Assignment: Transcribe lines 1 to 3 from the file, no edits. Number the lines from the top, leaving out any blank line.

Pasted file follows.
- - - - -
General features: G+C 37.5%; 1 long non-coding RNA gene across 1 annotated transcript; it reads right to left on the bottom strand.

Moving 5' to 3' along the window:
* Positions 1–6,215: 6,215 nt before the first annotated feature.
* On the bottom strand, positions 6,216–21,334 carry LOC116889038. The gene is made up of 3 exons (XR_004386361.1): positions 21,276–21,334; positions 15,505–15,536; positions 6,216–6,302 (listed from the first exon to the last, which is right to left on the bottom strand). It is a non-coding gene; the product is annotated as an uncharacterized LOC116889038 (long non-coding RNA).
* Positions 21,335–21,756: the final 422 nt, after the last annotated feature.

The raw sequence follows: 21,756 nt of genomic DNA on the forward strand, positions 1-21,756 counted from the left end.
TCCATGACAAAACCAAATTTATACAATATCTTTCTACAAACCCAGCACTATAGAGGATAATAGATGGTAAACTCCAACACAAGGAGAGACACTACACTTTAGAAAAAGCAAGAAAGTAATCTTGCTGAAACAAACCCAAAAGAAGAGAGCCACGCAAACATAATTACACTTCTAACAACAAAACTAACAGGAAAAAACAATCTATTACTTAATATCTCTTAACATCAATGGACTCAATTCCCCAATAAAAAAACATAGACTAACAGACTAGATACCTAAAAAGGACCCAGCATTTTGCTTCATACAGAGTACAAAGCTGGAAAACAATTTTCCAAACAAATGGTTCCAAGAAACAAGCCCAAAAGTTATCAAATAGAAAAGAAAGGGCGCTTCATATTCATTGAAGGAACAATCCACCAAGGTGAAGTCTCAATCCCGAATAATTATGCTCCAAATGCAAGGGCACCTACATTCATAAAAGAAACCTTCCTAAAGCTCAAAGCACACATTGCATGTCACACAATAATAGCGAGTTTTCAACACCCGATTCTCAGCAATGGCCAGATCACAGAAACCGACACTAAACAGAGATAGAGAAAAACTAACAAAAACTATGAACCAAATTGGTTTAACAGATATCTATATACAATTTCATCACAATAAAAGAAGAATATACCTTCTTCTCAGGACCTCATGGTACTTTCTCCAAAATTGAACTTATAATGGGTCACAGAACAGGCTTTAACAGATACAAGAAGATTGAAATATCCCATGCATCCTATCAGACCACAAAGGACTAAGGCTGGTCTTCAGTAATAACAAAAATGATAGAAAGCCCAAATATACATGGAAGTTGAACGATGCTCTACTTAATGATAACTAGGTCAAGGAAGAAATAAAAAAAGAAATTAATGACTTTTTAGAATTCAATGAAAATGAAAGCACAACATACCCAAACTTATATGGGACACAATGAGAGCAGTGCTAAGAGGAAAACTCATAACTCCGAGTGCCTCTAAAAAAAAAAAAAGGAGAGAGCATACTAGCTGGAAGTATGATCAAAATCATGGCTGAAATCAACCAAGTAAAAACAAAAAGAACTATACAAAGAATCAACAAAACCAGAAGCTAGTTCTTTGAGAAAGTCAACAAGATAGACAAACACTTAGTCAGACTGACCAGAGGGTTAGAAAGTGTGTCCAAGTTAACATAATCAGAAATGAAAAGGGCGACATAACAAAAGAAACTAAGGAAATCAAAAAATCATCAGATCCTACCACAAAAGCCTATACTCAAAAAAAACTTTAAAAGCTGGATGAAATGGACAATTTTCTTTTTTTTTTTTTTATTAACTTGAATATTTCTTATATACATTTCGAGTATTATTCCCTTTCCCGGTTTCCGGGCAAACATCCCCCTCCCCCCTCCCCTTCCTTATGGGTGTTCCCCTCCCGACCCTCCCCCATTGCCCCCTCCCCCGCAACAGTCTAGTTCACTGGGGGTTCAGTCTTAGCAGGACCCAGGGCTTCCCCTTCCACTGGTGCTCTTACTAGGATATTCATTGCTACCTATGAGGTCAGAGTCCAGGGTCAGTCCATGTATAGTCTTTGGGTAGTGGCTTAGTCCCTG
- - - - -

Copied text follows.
General features: G+C 37.5%; 1 long non-coding RNA gene across 1 annotated transcript; it reads right to left on the bottom strand.

Moving 5' to 3' along the window:
* Positions 1–6,215: 6,215 nt before the first annotated feature.